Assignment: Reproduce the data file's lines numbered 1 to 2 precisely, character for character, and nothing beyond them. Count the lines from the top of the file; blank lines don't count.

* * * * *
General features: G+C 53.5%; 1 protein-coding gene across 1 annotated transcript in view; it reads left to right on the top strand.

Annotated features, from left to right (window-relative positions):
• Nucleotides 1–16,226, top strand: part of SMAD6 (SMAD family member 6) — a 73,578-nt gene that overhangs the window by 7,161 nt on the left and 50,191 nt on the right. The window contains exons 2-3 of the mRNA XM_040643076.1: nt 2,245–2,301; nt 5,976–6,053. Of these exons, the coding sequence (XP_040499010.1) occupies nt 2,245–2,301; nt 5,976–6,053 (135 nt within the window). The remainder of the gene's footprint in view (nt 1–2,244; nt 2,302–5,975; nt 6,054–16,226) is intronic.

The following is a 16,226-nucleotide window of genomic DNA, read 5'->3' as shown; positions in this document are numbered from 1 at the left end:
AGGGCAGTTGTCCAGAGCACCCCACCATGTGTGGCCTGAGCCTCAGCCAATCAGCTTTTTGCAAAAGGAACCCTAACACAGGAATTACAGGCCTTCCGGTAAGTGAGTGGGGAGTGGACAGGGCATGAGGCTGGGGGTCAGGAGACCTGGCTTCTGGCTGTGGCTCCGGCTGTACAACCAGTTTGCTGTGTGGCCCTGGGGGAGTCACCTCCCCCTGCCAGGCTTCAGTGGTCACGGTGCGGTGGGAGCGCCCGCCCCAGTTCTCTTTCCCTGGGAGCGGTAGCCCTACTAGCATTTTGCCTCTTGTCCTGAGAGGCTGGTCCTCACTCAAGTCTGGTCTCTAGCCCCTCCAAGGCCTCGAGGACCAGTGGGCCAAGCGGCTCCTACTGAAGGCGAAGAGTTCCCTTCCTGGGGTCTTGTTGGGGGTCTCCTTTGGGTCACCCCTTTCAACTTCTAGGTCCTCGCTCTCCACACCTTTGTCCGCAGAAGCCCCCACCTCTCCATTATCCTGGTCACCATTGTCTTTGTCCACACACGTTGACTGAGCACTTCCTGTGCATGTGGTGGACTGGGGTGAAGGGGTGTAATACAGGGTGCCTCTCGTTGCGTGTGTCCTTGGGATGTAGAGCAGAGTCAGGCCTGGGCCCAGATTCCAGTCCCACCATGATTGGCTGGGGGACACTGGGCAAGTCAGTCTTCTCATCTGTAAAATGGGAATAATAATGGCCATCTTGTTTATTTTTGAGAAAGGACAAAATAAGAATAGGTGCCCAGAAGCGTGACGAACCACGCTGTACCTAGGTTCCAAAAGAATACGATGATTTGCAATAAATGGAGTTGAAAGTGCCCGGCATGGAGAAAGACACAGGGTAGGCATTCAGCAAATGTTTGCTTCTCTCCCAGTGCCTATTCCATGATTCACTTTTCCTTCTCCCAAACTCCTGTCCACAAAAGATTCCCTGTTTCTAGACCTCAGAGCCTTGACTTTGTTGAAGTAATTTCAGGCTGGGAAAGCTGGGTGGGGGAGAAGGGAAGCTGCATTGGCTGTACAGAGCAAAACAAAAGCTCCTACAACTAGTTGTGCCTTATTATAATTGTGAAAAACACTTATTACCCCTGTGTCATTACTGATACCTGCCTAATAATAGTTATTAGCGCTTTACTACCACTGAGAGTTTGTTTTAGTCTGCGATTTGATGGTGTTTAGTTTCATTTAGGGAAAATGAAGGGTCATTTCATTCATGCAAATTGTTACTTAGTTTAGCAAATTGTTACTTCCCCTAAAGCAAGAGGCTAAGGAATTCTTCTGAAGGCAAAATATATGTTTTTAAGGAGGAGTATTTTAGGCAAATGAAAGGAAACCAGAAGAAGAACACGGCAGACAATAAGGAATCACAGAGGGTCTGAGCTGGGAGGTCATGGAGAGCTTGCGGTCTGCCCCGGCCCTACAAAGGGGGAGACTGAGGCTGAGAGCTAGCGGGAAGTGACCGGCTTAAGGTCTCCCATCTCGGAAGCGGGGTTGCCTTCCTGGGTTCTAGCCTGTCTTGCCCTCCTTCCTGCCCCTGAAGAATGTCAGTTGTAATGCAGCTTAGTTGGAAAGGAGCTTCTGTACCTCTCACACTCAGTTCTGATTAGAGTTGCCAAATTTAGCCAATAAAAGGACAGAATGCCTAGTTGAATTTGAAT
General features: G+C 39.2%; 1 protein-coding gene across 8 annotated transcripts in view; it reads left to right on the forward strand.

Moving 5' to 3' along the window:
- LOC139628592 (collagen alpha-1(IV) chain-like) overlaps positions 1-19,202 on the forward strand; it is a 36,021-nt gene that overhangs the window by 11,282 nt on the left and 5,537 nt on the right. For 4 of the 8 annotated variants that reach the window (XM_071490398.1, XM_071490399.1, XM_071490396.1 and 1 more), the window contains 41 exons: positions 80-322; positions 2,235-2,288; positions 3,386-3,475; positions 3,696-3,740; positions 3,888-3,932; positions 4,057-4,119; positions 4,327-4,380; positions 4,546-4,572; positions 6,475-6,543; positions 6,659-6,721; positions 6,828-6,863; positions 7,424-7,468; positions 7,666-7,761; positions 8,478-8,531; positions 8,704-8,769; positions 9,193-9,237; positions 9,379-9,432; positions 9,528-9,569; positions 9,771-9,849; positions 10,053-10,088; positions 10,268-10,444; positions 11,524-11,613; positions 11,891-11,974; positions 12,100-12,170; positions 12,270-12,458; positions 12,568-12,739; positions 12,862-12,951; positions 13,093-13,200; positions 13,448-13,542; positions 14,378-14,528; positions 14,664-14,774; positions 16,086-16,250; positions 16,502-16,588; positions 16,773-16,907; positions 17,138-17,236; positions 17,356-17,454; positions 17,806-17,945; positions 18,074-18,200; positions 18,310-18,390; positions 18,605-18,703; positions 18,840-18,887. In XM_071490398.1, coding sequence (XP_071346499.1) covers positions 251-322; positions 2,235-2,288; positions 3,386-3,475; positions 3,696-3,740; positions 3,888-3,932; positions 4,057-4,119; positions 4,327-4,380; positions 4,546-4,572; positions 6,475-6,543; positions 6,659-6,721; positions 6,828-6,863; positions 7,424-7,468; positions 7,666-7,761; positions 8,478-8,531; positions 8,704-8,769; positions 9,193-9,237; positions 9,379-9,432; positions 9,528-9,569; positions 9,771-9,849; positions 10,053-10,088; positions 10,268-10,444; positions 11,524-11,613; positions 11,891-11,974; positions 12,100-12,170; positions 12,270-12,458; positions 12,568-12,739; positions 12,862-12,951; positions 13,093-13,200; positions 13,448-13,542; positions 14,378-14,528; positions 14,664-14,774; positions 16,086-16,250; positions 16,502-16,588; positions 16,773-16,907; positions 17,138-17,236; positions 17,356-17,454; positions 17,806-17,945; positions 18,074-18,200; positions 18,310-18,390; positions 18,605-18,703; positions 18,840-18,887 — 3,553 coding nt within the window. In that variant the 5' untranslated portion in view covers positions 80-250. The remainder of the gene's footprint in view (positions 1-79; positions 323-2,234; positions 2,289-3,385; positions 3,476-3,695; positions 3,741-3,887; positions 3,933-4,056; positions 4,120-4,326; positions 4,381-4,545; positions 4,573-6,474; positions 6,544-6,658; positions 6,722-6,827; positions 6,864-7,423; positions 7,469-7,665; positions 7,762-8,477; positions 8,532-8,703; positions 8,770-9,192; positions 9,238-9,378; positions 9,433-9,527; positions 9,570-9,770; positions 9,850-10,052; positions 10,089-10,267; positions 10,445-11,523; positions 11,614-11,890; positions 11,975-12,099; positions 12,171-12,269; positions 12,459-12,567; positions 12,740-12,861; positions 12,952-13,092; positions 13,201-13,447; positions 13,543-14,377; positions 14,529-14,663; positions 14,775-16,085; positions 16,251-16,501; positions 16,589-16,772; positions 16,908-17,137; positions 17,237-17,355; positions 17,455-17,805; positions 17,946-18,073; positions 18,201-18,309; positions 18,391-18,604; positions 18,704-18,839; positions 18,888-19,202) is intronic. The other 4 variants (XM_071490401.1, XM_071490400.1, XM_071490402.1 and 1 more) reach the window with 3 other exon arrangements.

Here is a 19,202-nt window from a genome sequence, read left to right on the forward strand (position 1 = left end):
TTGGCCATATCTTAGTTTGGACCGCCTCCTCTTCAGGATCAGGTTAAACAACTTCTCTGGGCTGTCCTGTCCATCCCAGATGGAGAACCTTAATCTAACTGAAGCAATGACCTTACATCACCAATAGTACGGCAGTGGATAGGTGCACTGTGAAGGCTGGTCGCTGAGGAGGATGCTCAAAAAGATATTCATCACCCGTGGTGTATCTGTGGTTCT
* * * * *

General features: G+C 53.5%; 1 protein-coding gene across 1 annotated transcript in view; it reads left to right on the top strand.

Annotated features, from left to right (window-relative positions):